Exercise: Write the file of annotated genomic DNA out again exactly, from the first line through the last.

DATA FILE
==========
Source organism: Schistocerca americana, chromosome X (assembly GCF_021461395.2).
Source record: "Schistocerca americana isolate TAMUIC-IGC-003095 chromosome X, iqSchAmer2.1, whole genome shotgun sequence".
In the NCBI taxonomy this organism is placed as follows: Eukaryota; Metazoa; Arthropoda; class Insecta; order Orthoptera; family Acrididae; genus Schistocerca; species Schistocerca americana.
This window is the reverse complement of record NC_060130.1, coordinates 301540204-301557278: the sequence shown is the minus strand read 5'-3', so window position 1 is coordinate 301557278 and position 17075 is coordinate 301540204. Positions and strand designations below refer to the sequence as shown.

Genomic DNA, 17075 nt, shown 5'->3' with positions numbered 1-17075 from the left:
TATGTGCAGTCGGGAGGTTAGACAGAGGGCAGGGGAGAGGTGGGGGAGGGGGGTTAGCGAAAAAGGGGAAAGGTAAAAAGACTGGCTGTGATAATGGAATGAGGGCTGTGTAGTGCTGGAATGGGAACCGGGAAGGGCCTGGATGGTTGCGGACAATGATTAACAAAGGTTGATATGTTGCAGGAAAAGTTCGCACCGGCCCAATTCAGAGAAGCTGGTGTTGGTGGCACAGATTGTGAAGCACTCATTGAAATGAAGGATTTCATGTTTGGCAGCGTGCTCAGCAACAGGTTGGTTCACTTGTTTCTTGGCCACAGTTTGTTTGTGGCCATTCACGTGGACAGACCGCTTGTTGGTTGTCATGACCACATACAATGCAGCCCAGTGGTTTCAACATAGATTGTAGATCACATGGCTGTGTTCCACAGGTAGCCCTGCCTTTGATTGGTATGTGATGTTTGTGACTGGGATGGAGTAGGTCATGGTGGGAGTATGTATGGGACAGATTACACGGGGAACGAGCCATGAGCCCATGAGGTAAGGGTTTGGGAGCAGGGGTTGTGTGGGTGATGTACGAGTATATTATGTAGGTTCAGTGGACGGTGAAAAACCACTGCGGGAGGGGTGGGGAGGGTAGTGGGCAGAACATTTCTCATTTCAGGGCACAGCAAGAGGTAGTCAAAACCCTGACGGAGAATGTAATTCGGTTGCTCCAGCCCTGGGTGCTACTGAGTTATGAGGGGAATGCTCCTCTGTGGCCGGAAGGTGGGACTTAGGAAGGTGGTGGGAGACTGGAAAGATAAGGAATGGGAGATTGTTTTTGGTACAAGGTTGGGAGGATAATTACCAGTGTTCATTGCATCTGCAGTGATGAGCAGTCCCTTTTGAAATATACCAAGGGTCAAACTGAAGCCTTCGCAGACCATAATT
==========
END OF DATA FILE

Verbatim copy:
Source organism: Schistocerca americana, chromosome X (assembly GCF_021461395.2).
Source record: "Schistocerca americana isolate TAMUIC-IGC-003095 chromosome X, iqSchAmer2.1, whole genome shotgun sequence".
In the NCBI taxonomy this organism is placed as follows: Eukaryota; Metazoa; Arthropoda; class Insecta; order Orthoptera; family Acrididae; genus Schistocerca; species Schistocerca americana.
This window is the reverse complement of record NC_060130.1, coordinates 301540204-301557278: the sequence shown is the minus strand read 5'-3', so window position 1 is coordinate 301557278 and position 17075 is coordinate 301540204. Positions and strand designations below refer to the sequence as shown.

Genomic DNA, 17075 nt, shown 5'->3' with positions numbered 1-17075 from the left:
TATGTGCAGTCGGGAGGTTAGACAGAGGGCAGGGGAGAGGTGGGGGAGGGGGGTTAGCGAAAAAGGGGAAAGGTAAAAAGACTGGCTGTGATAATGGAATGAGGGCTGTGTAGTGCTGGAATGGGAACCGGGAAGGGCCTGGATGGTTGCGGACAATGATTAACAAAGGTTGATATGTTGCAGGAAAAGTTCGCACCGGCCCAATTCAGAGAAGCTGGTGTTGGTGGCACAGATTGTGAAGCACTCATTGAAATGAAGGATTTCATGTTTGGCAGCGTGCTCAGCAACAGGTTGGTTCACTTGTTTCTTGGCCACAGTTTGTTTGTGGCCATTCACGTGGACAGACCGCTTGTTGGTTGTCATGACCACATACAATGCAGCCCAGTGGTTTCAACATAGATTGTAGATCACATGGCTGTGTTCCACAGGTAGCCCTGCCTTTGATTGGTATGTGATGTTTGTGACTGGGATGGAGTAGGTCATGGTGGGAGTATGTATGGGACAGATTACACGGGGAACGAGCCATGAGCCCATGAGGTAAGGGTTTGGGAGCAGGGGTTGTGTGGGTGATGTACGAGTATATTATGTAGGTTCAGTGGACGGTGAAAAACCACTGCGGGAGGGGTGGGGAGGGTAGTGGGCAGAACATTTCTCATTTCAGGGCACAGCAAGAGGTAGTCAAAACCCTGACGGAGAATGTAATTCGGTTGCTCCAGCCCTGGGTGCTACTGAGTTATGAGGGGAATGCTCCTCTGTGGCCGGAAGGTGGGACTTAGGAAGGTGGTGGGAGACTGGAAAGATAAGGAATGGGAGATTGTTTTTGGTACAAGGTTGGGAGGATAATTACCAGTGTTCATTGCATCTGCAGTGATGAGCAGTCCCTTTTGAAATATACCAAGGGTCAAACTGAAGCCTTCGCAGACCATAATT